विदा देती एक दुबली बाँह सी यह मेड़
अंधेरे में छूटते चुपचाप बूढ़े पेड़
ख़त्म होने को ना आएगी कभी क्या
एक उजड़ी माँग सी यह धूल धूसर राह?
एक दिन क्या मुझी को पी जाएगी
यह सफर की प्यास, अबुझ, अथाह?
क्या यही सब साथ मेरे जायेंगे
ऊँघते कस्बे, पुराने पुल?
पाँव में लिपटी हुई यह धनुष-सी दुहरी नदी
बींध देगी क्या मुझे बिलकुल?
Poetry in storytelling or storytelling in poetry?
Many of us know Dharmvir Bharti as a novelist. Titles like ‘Gunaho ka Devta’ are popular in every Indian household. However, Dharmvir Bharti was also an equally mesmerizing poet as he was a novelist and a playwright.
I’ve been specially inclined to read the master works of authors who dabbled in both storywriting as well as poetry. It is a nuanced art – balancing both poetry and stories. Many writers often believe otherwise. Popular notion goes that storywriting and poetry go hand in hand, co-exist on the same plane and often require the same mindset.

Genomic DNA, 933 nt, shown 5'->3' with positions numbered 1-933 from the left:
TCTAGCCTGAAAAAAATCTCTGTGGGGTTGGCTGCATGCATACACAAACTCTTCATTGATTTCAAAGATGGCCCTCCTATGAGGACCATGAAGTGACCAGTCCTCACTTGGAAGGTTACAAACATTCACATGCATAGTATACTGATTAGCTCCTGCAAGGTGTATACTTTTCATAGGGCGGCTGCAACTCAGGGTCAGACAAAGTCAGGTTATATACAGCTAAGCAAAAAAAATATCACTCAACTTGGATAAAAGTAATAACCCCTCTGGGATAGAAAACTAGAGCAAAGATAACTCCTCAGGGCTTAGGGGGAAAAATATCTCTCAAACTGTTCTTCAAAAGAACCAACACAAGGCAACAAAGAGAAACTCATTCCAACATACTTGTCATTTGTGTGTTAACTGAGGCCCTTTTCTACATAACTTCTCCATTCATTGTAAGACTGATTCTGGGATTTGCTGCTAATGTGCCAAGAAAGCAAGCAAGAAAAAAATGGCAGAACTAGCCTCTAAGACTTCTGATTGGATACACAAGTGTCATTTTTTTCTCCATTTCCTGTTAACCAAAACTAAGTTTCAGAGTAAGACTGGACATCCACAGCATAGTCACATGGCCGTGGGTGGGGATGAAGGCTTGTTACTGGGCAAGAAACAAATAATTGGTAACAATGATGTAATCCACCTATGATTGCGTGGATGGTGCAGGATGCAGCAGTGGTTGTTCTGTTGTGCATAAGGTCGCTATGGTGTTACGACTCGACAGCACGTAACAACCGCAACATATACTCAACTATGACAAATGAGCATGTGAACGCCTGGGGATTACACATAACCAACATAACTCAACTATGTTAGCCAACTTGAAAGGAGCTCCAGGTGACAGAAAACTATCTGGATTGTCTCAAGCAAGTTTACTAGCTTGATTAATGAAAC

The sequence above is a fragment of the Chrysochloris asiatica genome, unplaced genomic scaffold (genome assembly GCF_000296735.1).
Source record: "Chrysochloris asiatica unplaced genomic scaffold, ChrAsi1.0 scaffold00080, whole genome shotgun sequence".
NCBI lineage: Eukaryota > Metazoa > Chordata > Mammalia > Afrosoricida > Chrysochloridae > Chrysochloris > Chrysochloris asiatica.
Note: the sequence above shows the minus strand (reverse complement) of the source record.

On the contrary, although both come from the same gene of writing, poetry and storywriting are different. Consider this poem, ‘Vide deti ek dubli baanh’, the title indeed fits both for a story and a poem. But as Dharmvir starts emphasizing on the details of the journey, dubli baanh se yeh med’, he moves from the plane of storywriting to pure poetry. He sets the mood with the first line, vida na degi kya kabhi’ and then moves on to present a beautifully painted picture of a village. He does not go into characters, he moves into the details of the scene. Something commonly seen in classical poetry. Reading Dharmvir’s works of poetry is like reading a travelogue. Specially this one, ‘ujadi maang si yah dhool dhoosar raah’, and ‘oonghte kasbe purane pul’. Dharmvir weaves poetic finesse in every word and this is what had enthralled his readers for years.